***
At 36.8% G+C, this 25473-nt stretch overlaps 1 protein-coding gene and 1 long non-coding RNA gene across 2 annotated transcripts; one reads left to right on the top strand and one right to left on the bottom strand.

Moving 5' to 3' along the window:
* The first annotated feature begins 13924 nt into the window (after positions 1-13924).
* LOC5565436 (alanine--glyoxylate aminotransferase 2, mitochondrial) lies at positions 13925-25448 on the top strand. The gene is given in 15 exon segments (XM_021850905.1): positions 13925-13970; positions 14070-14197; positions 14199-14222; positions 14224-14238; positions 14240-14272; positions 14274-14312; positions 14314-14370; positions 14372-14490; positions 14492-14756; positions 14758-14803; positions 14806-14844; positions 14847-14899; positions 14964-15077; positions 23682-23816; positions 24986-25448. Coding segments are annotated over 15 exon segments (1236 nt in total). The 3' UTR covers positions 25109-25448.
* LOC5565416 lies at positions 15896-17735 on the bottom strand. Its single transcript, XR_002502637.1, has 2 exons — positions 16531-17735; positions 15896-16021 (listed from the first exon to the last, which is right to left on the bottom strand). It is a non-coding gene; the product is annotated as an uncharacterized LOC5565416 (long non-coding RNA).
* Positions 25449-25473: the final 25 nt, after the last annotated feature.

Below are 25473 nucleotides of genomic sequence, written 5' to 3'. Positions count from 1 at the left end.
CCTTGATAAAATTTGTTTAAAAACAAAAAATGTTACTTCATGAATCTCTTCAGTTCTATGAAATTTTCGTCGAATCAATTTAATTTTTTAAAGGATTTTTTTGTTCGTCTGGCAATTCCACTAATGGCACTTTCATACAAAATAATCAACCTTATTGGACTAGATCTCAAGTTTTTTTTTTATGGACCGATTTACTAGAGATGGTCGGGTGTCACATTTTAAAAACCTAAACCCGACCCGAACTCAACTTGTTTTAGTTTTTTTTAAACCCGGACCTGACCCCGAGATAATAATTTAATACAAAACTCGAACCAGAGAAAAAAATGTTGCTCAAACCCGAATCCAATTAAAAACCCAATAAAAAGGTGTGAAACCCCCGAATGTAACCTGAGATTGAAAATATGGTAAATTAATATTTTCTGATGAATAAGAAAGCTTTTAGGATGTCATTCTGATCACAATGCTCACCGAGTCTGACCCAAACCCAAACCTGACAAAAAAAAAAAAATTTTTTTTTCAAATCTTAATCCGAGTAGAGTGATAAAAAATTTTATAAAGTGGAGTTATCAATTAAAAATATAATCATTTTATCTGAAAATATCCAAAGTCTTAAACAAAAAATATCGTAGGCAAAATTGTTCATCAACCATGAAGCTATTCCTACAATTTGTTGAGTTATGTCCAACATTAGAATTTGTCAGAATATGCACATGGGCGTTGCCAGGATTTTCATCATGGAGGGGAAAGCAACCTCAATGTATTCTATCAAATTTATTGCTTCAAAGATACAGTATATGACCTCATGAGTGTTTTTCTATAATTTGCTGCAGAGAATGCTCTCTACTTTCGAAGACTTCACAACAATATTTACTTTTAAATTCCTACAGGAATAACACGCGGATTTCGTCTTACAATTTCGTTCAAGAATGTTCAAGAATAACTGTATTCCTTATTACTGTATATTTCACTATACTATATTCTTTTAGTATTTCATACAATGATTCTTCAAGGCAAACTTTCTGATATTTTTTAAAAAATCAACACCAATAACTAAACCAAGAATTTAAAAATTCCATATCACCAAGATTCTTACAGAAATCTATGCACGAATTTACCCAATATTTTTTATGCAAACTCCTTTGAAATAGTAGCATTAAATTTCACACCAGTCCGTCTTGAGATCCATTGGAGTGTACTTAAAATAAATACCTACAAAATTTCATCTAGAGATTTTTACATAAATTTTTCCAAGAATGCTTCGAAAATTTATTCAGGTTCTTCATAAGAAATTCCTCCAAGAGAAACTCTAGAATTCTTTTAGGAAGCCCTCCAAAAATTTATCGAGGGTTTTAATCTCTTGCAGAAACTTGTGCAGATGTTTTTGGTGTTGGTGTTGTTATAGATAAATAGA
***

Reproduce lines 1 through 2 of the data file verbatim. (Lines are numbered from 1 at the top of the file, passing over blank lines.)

At 36.8% G+C, this 25473-nt stretch overlaps 1 protein-coding gene and 1 long non-coding RNA gene across 2 annotated transcripts; one reads left to right on the top strand and one right to left on the bottom strand.

Moving 5' to 3' along the window: